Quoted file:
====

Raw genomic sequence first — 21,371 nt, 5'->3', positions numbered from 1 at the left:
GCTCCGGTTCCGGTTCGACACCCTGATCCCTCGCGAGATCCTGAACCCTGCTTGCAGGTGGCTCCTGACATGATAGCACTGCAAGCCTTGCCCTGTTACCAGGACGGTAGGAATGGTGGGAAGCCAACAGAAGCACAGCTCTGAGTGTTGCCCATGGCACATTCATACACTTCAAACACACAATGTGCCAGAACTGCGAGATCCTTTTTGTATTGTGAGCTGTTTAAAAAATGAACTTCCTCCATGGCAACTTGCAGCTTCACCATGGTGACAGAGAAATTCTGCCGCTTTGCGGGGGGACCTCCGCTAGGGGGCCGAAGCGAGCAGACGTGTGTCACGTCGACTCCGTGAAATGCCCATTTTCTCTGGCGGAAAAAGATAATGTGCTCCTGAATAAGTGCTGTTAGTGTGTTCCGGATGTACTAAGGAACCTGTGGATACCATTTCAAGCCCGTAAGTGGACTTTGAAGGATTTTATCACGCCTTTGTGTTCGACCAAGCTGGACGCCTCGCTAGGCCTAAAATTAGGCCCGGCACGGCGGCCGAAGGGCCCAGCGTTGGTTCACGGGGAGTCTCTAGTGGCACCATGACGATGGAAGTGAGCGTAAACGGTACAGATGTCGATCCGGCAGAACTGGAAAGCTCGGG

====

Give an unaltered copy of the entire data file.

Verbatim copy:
Raw genomic sequence first — 21,371 nt, 5'->3', positions numbered from 1 at the left:
GCTCCGGTTCCGGTTCGACACCCTGATCCCTCGCGAGATCCTGAACCCTGCTTGCAGGTGGCTCCTGACATGATAGCACTGCAAGCCTTGCCCTGTTACCAGGACGGTAGGAATGGTGGGAAGCCAACAGAAGCACAGCTCTGAGTGTTGCCCATGGCACATTCATACACTTCAAACACACAATGTGCCAGAACTGCGAGATCCTTTTTGTATTGTGAGCTGTTTAAAAAATGAACTTCCTCCATGGCAACTTGCAGCTTCACCATGGTGACAGAGAAATTCTGCCGCTTTGCGGGGGGACCTCCGCTAGGGGGCCGAAGCGAGCAGACGTGTGTCACGTCGACTCCGTGAAATGCCCATTTTCTCTGGCGGAAAAAGATAATGTGCTCCTGAATAAGTGCTGTTAGTGTGTTCCGGATGTACTAAGGAACCTGTGGATACCATTTCAAGCCCGTAAGTGGACTTTGAAGGATTTTATCACGCCTTTGTGTTCGACCAAGCTGGACGCCTCGCTAGGCCTAAAATTAGGCCCGGCACGGCGGCCGAAGGGCCCAGCGTTGGTTCACGGGGAGTCTCTAGTGGCACCATGACGATGGAAGTGAGCGTAAACGGTACAGATGTCGATCCGGCAGAACTGGAAAGCTCGGG